Editorial : Hong Kong's Effort to Go ''Plastic-free''

【明報專訊】A STRING OF POLICIES FOR ENVIRONMENTAL PROTECTION AND WASTE REDUCTION is to be introduced this year. First in line will be the regulation plan for disposable plastic tableware and other plastic products, which will come into effect on 22 April.

Over the past few weeks, issues concerning the Municipal Solid Waste (MSW) charging scheme have sparked widespread discussion in society. From property management companies, cleaning workers to ordinary citizens, many people had many questions about the specific details of the scheme. At last, the government decided to delay the official effective date of the scheme from the original 1 April to 1 August, and government departments will start conducting pilot trials in April.

Apart from MSW charging, there is another major environmental policy about to be implemented this year in Hong Kong, namely the regulation of disposable plastic tableware and other plastic products.

It is extremely difficult for plastic products to decompose naturally. If disposed of in landfills, they can take hundreds of years to decompose. If incinerated, they can release harmful pollutants. In 2009, Hong Kong began the gradual implementation of a plastic bag levy. However, no further major measures have been introduced in terms of "going plastic-free".

Disposal of plastic tableware and plastic bags even shot up during the COVID-19 pandemic, as citizens got used to ordering takeaway meals. According to the latest figures from the Environmental Protection Department, the amount of solid waste discarded in landfills in 2022 reached 5.74 million tonnes, of which waste plastics accounted for over 20%. The government and all sectors of society must go plastic-free with greater urgency.

The government has been preparing for the phased regulation of disposable plastic tableware and other plastic products for quite some time. The first phase was originally scheduled to come into force in the fourth quarter of last year. However, due to the slower-than-expected scrutiny of the legislation by the Legislative Council, it was not passed until October last year. The government decided to postpone the day of implementation to ''Earth Day'', i.e. 22 April this year.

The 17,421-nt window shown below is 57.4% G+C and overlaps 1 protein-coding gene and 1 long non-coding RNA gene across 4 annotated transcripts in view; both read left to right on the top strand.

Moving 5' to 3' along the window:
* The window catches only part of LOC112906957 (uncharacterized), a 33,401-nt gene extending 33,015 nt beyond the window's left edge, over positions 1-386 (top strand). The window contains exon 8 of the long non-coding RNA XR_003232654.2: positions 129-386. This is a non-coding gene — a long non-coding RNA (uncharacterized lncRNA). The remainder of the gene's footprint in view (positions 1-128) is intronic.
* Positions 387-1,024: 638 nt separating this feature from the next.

The specific regulations include the prohibition of the sale or provision of disposable plastic tableware, such as expanded polystyrene tableware, straws, disposable plastic forks and spoons, to takeaway customers. As for items such as disposable plastic cups, restaurants will only be prohibited from providing them to dine-in customers in the first phase. The ban will be extended to takeaway customers in the second phase, with the target of making all disposable tableware completely plastic-free by then.

Furthermore, the first phase of ''plastic-free'' measures will also include the regulation of the manufacturing, sales and free distribution of a range of disposable plastic products. Starting from 22 April, Hong Kong will ban the sale and free distribution of plastic cotton buds, balloon sticks, inflatable cheer sticks, plastic toothpicks, etc.

In Taiwan, hand-shaken tea shops have enjoyed widespread popularity. To reduce the use of disposable plastic cups, the authorities have in recent years stipulated that all chain beverage shops and convenience stores in Taiwan must provide a discount of at least NT$5 to consumers who bring their own containers. Fast-food restaurant chains are also required to provide reusable cup rental services in at least 5% of their shops. This practice provides food for thought for Hong Kong.

Of course, encouraging citizens to bring their own cups involves a change of habits, which cannot be achieved overnight. Similarly, the provision of reusable cup rental services by merchants involves many supporting arrangements. However, the authorities should still strive to promote such a practice. They should encourage the business community to participate and actively promote it to the public.

明報社評2024.01.30:「走塑」解說面向公眾 鼓勵自備容器減廢











■Glossary 生字 /

decompose : to be destroyed gradually by natural chemical processes

beverage : any type of drink except water

food for thought : something that warrants serious consideration

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